Cardiology Journal 1 2014-5

ORIGINAL ARTICLE

Association of interleukin-4 gene polymorphisms with ischemic heart failure

Mohammad Jafar Mahmoudi1, Mona Hedayat2, Mohammad Taghvaei3, Ebrahim Nematipour4, Elham Farhadi5, Nilufar Esfahanian3, Maryam Sadr3, Maryam Mahmoudi6, Keramat Nourijelyani7, Ali Akbar Amirzargar3, 8, Nima Rezaei3, 8, 9

1Division of Cardiology, Department of Internal Medicine, School of Medicine, Tehran University of Medical Sciences, Tehran, Iran
2Division of Immunology, Boston Children’s Hospital, Harvard Medical School, Boston, MA, USA
3Molecular Immunology Research Center, Tehran University of Medical Sciences, Tehran, Iran
4Tehran Heart Center, Tehran University of Medical Sciences, Tehran, Iran
5Hematology Department, School of Allied Medical Science, Tehran University of Medical Sciences, Tehran, Iran
6School of Nutrition and Dietetics, Tehran University of Medical Sciences, Tehran, Iran
7Department of Epidemiology and Biostatistics, School of Public Health, Tehran University of Medical Sciences, Tehran, Iran
8Department of Immunology, School of Medicine, Tehran University of Medical Sciences, Tehran, Iran
9Research Center for Immunodeficiencies, Children’s Medical Center, Tehran University of Medical Sciences, Tehran, Iran

Address for correspondence: Nima Rezaei, MD, PhD, Children’s Medical Center Hospital, Dr Gharib St, Keshavarz Blvd, Tehran, Iran, e-mail: rezaei_nima@tums.ac.ir

Received: 24.02.2013 Accepted: 06.04.2013

Abstract

Background: As of the potential immunomodulatory effects of interleukin-4 (IL-4) and its importance in inhibiting the production of proinflammatory cytokines by monocytes and activated T cells, the IL-4 gene polymorphisms were investigated in a group of patients with chronic heart failure due to ischemic heart disease.

Methods: Forty three patients with ischemic heart failure (IHF) were enrolled in this study and compared with 139 healthy individuals. The allele and genotype frequency of 3 single nucleotide polymorphisms within the IL-4 gene were determined.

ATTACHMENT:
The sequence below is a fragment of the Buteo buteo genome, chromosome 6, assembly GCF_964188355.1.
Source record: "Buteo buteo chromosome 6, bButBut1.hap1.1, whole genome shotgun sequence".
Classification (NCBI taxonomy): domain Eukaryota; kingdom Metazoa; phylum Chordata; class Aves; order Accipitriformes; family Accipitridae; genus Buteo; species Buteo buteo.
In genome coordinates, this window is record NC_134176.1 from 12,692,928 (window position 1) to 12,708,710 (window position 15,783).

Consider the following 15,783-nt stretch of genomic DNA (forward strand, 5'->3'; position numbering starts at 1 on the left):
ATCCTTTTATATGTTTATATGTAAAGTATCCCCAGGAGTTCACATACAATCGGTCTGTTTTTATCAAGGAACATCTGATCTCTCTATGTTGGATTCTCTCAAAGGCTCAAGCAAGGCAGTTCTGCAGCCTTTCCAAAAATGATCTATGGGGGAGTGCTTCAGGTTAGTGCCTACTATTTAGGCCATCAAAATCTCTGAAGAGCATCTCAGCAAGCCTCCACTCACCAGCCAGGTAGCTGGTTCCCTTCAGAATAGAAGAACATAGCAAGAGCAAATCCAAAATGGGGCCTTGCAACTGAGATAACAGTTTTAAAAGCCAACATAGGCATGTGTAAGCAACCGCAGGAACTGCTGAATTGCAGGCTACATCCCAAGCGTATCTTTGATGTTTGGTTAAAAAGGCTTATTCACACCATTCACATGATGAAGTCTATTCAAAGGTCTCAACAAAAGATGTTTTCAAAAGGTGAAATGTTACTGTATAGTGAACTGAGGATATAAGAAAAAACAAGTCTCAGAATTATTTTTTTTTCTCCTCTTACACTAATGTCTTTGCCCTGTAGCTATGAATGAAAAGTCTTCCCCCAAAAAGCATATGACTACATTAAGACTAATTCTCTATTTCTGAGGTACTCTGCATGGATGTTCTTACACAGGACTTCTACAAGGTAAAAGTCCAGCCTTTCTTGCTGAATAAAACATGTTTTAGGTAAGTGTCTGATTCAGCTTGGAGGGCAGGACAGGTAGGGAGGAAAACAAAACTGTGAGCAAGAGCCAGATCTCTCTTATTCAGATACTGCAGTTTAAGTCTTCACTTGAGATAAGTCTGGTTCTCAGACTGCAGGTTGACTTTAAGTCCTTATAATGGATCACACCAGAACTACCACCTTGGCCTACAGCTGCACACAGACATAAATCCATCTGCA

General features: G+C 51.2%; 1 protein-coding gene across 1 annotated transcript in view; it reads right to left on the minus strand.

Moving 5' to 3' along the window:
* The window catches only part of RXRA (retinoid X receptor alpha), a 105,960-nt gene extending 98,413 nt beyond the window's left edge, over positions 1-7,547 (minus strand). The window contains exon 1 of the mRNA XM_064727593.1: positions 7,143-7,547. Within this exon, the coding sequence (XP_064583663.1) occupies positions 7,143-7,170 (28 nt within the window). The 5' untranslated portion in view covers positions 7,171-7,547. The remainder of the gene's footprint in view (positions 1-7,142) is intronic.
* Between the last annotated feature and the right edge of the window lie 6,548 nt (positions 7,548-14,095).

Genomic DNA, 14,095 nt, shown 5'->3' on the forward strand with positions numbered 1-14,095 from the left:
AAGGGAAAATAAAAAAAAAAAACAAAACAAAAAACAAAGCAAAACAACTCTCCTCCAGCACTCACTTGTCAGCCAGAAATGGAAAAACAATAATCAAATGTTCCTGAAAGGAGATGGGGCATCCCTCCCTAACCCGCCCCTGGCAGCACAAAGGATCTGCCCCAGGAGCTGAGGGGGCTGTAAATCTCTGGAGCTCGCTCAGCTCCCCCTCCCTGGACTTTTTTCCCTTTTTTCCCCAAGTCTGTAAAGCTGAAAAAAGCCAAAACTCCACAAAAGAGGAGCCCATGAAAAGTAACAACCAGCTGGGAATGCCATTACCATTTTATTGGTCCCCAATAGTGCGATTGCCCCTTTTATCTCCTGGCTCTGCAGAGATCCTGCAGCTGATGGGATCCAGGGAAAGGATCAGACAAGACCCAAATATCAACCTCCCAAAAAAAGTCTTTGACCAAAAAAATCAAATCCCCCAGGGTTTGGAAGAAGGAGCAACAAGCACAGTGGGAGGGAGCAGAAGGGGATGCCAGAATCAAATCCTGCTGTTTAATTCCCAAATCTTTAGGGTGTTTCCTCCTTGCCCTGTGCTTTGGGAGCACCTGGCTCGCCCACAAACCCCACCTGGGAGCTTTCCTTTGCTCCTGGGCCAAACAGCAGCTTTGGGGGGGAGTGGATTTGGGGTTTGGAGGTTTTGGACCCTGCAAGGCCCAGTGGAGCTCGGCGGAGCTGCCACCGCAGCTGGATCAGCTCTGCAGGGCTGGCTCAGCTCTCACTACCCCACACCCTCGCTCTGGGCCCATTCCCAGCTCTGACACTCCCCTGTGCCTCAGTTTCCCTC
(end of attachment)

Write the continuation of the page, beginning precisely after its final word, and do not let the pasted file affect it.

Results: The frequency of the IL-4 –590/T allele in the patient group was significantly higher than in the control group (p < 0.0001). The most frequent genotypes in patients with IHF were IL-4 (–590) CC (p < 0.0001), IL-4 (–33) CC (p = 0.021), and IL-4 (–33) TT (p < 0.0001). The frequency of the following genotypes was significantly lower in patients compared to controls: IL-4 (–1098) TG (p = 0.035), IL-4 (–590) TC (p < 0.0001), and IL-4 (–33) TC (p < 0.0001). The most frequent IL-4 haplotypes in the patient group, which were significantly higher than in the control group, were TCC (p < 0.0001), TCT (p = 0.0242), and GCT (p = 0.0108) haplotypes. In contrast, the frequencies of the following haplotypes in the patient group were significantly lower than in the controls: GCC (p = 0.032), TTT (p = 0.0268), and TTC (p = 0.0399).

Conclusions: Certain alleles, genotypes, and haplotypes in IL-4 gene were overrepresented in patients with IHF, which may, in turn, predispose individuals to this disease. (Cardiol J 2014; 21, 1: 24–28)

Key words: heart failure, gene polymorphisms, interleukin-4

Introduction

Chronic heart failure (HF) is a clinical syndrome characterized by progressive ventricular dilation, depressed contractile function, and increased morbidity and mortality [1]. Despite our increasing knowledge of the molecular, genetic, and biochemical pathways involved in the pathogenesis of chronic HF, much is left to be understood.